GREENWICH, Conn (Reuters) - It has been a year since Kaitlin Roig barricaded herself and 15 first-graders in a bathroom at Sandy Hook Elementary School, hiding from a gunman who would go on to kill 26 people in an 11-minute rampage.
Roig doesn’t know if Adam Lanza, the 20-year-old shooter, ever entered her classroom in Newtown, Connecticut, although she could hear gunfire and terrified pleas from the hallway and adjacent first-grade classroom.
“For myself, I am so aware that roles could have so easily been reversed,” said Roig, 30, who has since married and now uses the name Roig-DeBellis.
“I remember, in the days after, it was so hard to get out of bed,” she said, sitting on a sofa in her Greenwich, Connecticut home. “I just walked around singing Amazing Grace just over and over and over, because it was just so incredibly hard.”
The December 14 tragedy at Sandy Hook, among the most deadly school shootings in U.S. history, rocked this leafy, suburban town 70 miles northeast of New York City. Coming just five months after a gunman opened fire in a Colorado movie theater, killing 12, the murder of 20 6-and 7-year-olds forced a national reckoning about gun violence.
Lanza, a loner who appears to have had severe emotional problems, used guns that were legally purchased by his mother, Nancy Lanza. He killed her in her bed, then drove to the elementary school he had once attended, shooting his way in just as the school day was getting started. After the rampage, he shot himself.
As the nation prepares to mark the first anniversary of the December 14 massacre, Newtown has asked the public to stay away.
For her part, Roig-DeBellis has planned a trip - a spa visit and maybe a nice dinner - anything to turn her focus away from the terror and excruciating sadness of that day.
“AN OPEN HEART”
The offices of Sandy Hook Promise, a parents group founded in the weeks after the shootings, are located in downtown Newtown. Artwork sent by children from across the country has been framed and mounted on the walls there. Scattered on tables are pamphlets on foundations set up by the families.
Seated at one of those tables, Mark Barden, who lost his son, Daniel, gives a long pause when asked about forgiveness.
“I‘m trying to approach every bit of this with an open heart and an open mind,” said Barden. “It’s a work in progress.”
Like many other Sandy Hook parents, Barden has kept up a punishing schedule over the last year, traveling to Washington to meet with lawmakers to support a gun law that stalled in the U.S. Senate, and promoting the work of Sandy Hook Promise.
“Maybe it has saved me,” he said of the group. “The way that Daniel lived his short life, I know that he would have done a whole lot of good. We take it very seriously now that it’s our responsibility to do that good work.”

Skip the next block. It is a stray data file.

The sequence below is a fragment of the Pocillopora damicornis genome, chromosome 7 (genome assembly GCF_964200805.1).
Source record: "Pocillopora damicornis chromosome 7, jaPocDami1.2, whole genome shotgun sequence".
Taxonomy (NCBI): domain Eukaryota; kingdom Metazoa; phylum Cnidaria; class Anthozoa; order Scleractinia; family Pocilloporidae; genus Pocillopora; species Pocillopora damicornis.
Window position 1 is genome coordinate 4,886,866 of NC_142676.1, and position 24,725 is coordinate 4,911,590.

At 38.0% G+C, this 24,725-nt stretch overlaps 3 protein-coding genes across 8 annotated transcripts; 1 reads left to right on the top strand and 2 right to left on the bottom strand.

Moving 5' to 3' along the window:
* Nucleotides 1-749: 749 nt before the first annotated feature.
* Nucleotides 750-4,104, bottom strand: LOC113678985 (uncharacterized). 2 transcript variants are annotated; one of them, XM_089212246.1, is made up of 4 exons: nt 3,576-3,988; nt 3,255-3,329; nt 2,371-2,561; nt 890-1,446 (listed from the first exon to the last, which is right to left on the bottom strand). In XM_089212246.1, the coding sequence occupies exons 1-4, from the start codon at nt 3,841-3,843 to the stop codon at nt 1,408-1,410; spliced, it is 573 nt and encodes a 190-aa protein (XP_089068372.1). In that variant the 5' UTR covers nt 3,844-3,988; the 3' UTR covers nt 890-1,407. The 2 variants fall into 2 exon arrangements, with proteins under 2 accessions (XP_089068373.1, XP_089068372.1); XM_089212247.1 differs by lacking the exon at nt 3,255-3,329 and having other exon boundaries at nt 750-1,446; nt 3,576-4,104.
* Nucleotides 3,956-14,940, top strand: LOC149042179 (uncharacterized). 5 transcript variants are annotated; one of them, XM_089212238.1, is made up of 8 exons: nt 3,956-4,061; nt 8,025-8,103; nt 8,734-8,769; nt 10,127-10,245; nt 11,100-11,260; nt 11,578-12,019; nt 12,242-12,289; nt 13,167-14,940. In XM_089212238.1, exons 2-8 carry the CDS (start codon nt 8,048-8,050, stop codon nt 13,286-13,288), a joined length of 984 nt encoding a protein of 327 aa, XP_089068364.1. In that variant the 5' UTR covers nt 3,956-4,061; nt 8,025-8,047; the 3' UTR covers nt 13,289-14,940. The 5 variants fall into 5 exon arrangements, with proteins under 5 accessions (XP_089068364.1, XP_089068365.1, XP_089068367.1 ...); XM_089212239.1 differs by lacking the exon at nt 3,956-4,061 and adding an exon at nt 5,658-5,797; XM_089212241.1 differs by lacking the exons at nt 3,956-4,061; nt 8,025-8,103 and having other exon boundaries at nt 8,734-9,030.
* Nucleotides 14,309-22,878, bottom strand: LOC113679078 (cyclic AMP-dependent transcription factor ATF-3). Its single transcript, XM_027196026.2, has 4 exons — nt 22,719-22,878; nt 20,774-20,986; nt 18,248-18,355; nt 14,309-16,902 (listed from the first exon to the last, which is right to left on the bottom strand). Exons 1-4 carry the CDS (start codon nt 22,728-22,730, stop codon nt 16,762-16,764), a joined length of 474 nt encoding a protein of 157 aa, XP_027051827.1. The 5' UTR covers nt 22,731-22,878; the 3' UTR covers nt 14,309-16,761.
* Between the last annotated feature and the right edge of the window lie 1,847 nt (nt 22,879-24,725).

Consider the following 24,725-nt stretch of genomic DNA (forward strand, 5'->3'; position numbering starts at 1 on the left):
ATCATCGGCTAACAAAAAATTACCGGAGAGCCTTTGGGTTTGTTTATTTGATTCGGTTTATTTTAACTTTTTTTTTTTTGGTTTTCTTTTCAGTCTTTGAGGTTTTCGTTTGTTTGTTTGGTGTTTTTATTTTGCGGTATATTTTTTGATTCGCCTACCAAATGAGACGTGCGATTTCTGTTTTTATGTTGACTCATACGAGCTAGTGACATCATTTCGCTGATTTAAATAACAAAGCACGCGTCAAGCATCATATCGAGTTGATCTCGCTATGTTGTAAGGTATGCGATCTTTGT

For Barden, a guitarist who often performs in town, every day is an anniversary. The last haircut. The last swim team practice. The last Thanksgiving.
“A lot of the memories are happy. But we’re still so new at this. It’s still so early on that it’s hard not to get caught up in the grief,” he said.
The parents of the children who died that day talk often about their struggle to break through the feeling of helplessness. Parent Together, an effort Sandy Hook Promise launched in November, aims to show people, regardless of their politics, that gun violence can be prevented.
“Nobody’s pro gun violence. So, it’s not like there’s two sides to this,” Barden said.
“If we can save another family from going through what we are going through, then I can feel good about that for the rest of my life,” Barden said.
When the shooting started last December 14, Roig-DeBellis’s class was seated in a circle, sharing their holiday traditions.
“I got up, I closed the door, I turned the lights off and I turned to my students and I said: ‘We need to get into the bathroom - right now,'” she said.
The bathroom was not more than three by four feet, too small to even hold a sink. Children climbed onto the toilet, behind the toilet. One perched on the toilet paper dispenser.
“They were hearing exactly what I was hearing. It was extremely loud. It was extremely scary,” she said.
Some 45 minutes later, when the police arrived, Roig-DeBellis would not let them in. For days after, she was in a daze, unsure if she was alive or dead.
She ended up taking more than a year off from teaching, and has devoted that time to Classes4Classes, a charity that facilitates acts of kindness between groups of students across the country. She plans to return to teaching this summer.
“What happened that day has nothing to do with being a teacher,” she said.
Reporting By Edith Honan; editing by Gunna Dickson